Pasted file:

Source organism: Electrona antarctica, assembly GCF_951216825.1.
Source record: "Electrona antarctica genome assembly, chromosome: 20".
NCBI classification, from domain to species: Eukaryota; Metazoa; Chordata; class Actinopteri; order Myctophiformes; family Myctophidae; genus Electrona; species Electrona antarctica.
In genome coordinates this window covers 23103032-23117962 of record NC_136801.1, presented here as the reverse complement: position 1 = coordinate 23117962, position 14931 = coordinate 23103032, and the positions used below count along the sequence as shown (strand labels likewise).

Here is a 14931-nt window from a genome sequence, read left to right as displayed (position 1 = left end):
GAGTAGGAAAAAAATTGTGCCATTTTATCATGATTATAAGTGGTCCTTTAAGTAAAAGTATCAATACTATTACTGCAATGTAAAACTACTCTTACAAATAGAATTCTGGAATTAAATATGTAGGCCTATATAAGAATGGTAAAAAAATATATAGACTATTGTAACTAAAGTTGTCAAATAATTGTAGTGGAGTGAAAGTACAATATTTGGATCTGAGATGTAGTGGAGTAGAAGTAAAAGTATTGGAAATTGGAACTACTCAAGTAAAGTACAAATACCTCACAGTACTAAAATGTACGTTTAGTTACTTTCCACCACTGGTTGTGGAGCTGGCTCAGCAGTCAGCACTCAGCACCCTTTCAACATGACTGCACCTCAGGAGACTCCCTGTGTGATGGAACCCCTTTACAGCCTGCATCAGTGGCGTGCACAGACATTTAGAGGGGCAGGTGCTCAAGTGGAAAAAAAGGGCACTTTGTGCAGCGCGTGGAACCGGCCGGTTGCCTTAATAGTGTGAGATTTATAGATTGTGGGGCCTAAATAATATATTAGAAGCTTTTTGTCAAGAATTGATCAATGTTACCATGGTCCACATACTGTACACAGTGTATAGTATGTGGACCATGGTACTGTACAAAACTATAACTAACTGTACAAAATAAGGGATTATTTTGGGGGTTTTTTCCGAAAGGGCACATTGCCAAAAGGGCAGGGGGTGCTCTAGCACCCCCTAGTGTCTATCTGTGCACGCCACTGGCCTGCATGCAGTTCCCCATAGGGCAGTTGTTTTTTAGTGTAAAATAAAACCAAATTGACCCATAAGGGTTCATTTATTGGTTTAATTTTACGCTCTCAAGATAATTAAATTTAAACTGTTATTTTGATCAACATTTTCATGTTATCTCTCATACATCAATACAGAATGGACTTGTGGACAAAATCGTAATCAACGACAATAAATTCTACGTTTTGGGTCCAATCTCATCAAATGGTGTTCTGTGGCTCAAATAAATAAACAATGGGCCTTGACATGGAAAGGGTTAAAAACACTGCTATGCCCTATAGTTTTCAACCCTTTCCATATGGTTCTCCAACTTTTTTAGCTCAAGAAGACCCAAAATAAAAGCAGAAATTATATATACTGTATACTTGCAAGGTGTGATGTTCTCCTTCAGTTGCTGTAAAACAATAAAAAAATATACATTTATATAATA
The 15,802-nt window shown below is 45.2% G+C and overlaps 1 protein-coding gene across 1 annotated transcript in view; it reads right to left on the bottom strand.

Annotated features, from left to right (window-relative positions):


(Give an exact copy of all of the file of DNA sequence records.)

Source organism: Electrona antarctica, assembly GCF_951216825.1.
Source record: "Electrona antarctica genome assembly, chromosome: 20".
NCBI classification, from domain to species: Eukaryota; Metazoa; Chordata; class Actinopteri; order Myctophiformes; family Myctophidae; genus Electrona; species Electrona antarctica.
In genome coordinates this window covers 23103032-23117962 of record NC_136801.1, presented here as the reverse complement: position 1 = coordinate 23117962, position 14931 = coordinate 23103032, and the positions used below count along the sequence as shown (strand labels likewise).

Here is a 14931-nt window from a genome sequence, read left to right as displayed (position 1 = left end):
GAGTAGGAAAAAAATTGTGCCATTTTATCATGATTATAAGTGGTCCTTTAAGTAAAAGTATCAATACTATTACTGCAATGTAAAACTACTCTTACAAATAGAATTCTGGAATTAAATATGTAGGCCTATATAAGAATGGTAAAAAAATATATAGACTATTGTAACTAAAGTTGTCAAATAATTGTAGTGGAGTGAAAGTACAATATTTGGATCTGAGATGTAGTGGAGTAGAAGTAAAAGTATTGGAAATTGGAACTACTCAAGTAAAGTACAAATACCTCACAGTACTAAAATGTACGTTTAGTTACTTTCCACCACTGGTTGTGGAGCTGGCTCAGCAGTCAGCACTCAGCACCCTTTCAACATGACTGCACCTCAGGAGACTCCCTGTGTGATGGAACCCCTTTACAGCCTGCATCAGTGGCGTGCACAGACATTTAGAGGGGCAGGTGCTCAAGTGGAAAAAAAGGGCACTTTGTGCAGCGCGTGGAACCGGCCGGTTGCCTTAATAGTGTGAGATTTATAGATTGTGGGGCCTAAATAATATATTAGAAGCTTTTTGTCAAGAATTGATCAATGTTACCATGGTCCACATACTGTACACAGTGTATAGTATGTGGACCATGGTACTGTACAAAACTATAACTAACTGTACAAAATAAGGGATTATTTTGGGGGTTTTTTCCGAAAGGGCACATTGCCAAAAGGGCAGGGGGTGCTCTAGCACCCCCTAGTGTCTATCTGTGCACGCCACTGGCCTGCATGCAGTTCCCCATAGGGCAGTTGTTTTTTAGTGTAAAATAAAACCAAATTGACCCATAAGGGTTCATTTATTGGTTTAATTTTACGCTCTCAAGATAATTAAATTTAAACTGTTATTTTGATCAACATTTTCATGTTATCTCTCATACATCAATACAGAATGGACTTGTGGACAAAATCGTAATCAACGACAATAAATTCTACGTTTTGGGTCCAATCTCATCAAATGGTGTTCTGTGGCTCAAATAAATAAACAATGGGCCTTGACATGGAAAGGGTTAAAAACACTGCTATGCCCTATAGTTTTCAACCCTTTCCATATGGTTCTCCAACTTTTTTAGCTCAAGAAGACCCAAAATAAAAGCAGAAATTATATATACTGTATACTTGCAAGGTGTGATGTTCTCCTTCAGTTGCTGTAAAACAATAAAAAAATATACATTTATATAATA
The 15,802-nt window shown below is 45.2% G+C and overlaps 1 protein-coding gene across 1 annotated transcript in view; it reads right to left on the bottom strand.

Annotated features, from left to right (window-relative positions):